Tuesday, April 27, 2010

Nikolski by Nicolas Dickner

Legend has it that Noah drew his first breath in Manitoba, somewhere between Boissevain and Whitewater, near the railroad tracks, in a spot that, according to the road maps, is located at the exact geographic centre of Canada. The truth is that it was the exact centre of nothing at all: an immense forest of spruce stretched to the east, blackish peat bogs to the north. To the south, the Turtle Mountains, and to the west, a plain that appeared to end in China.

“The truth is that it was the exact centre of nothing at all” is true enough, on one level, but grossly misleading on another. If you make a big deal out of the fact that this guy was born in the center of a map, take pains to describe the geographical terrain, then shrug and say, “It's really no big deal,” you've more than doubled its significance. And so it goes throughout Nicolas Dickner's delightful first novel, Nikolski (A), which follows the migratory patterns of three characters and their social cohort. This is a book that makes pleasant mischief on reader expectations — not with po-mo smartypants “gotchas!” but with a sincere affection for characters, their response to time and place and their deepest yearnings.

Dickner employs a deceptively light tone to examine the ties that bind: family, passion, genetics, love, history, mystery, sex. “In my view,” says the nameless narrator, “fate is like intelligence, or beauty, or type z+ lymphocytes — some individuals have a greater supply than others. I, for one, suffer from a deficiency; I am a clerk in a bookstore whose life is devoid of complications or a storyline of its own. My life is governed by the attraction of books. The weak magnetic field of my fate is distorted by those thousands of fates more powerful and more interesting than my own.” Again, his own story, which is so integral to the proceedings, gives lie to the sentiment he has just expressed. There is a near-truth to what he is saying, but the larger truth of his significance is embedded deeply within the book itself.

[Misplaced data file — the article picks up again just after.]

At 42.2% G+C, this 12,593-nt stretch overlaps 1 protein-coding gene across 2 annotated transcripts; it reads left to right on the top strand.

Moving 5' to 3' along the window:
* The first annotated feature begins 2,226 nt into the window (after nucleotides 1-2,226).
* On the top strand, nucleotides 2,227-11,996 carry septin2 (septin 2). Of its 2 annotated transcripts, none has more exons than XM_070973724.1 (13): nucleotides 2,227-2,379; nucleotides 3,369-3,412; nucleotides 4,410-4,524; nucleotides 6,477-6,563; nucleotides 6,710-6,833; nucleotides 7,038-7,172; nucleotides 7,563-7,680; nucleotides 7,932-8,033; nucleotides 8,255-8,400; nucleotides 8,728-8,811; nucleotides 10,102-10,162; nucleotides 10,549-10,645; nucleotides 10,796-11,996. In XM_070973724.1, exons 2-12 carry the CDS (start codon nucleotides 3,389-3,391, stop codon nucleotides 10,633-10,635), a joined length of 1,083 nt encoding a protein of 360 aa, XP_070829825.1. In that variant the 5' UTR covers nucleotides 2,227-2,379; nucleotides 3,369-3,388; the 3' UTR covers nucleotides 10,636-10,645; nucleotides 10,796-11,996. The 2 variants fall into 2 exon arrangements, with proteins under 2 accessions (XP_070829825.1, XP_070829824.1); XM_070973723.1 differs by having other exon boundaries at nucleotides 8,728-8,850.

I think the "Nikolski Compass," which points to the titular town a few degrees removed from True North, suggests there is a pull to humanity that almost corresponds to explanation, scientific or otherwise, defying summary just enough to bring joy to our attempts at the same. With Nikolski, Dickner has cooked up a most scrumptious literary invitation for readers to delight in, which now properly belongs near the top of this list.

Post-script: a little scouting for responses to this book turns up the usual, "I liked/disliked it" trove. Patrick Ness's thoughts resonated with my own, here. On the other side of the spectrum, James Grainger pans it, here. Neither reader indulges in spoilers, but I think they're both best read after the fact.

Wednesday, April 21, 2010

Commentary Commentary: I Watch 'Em So You Don't Have To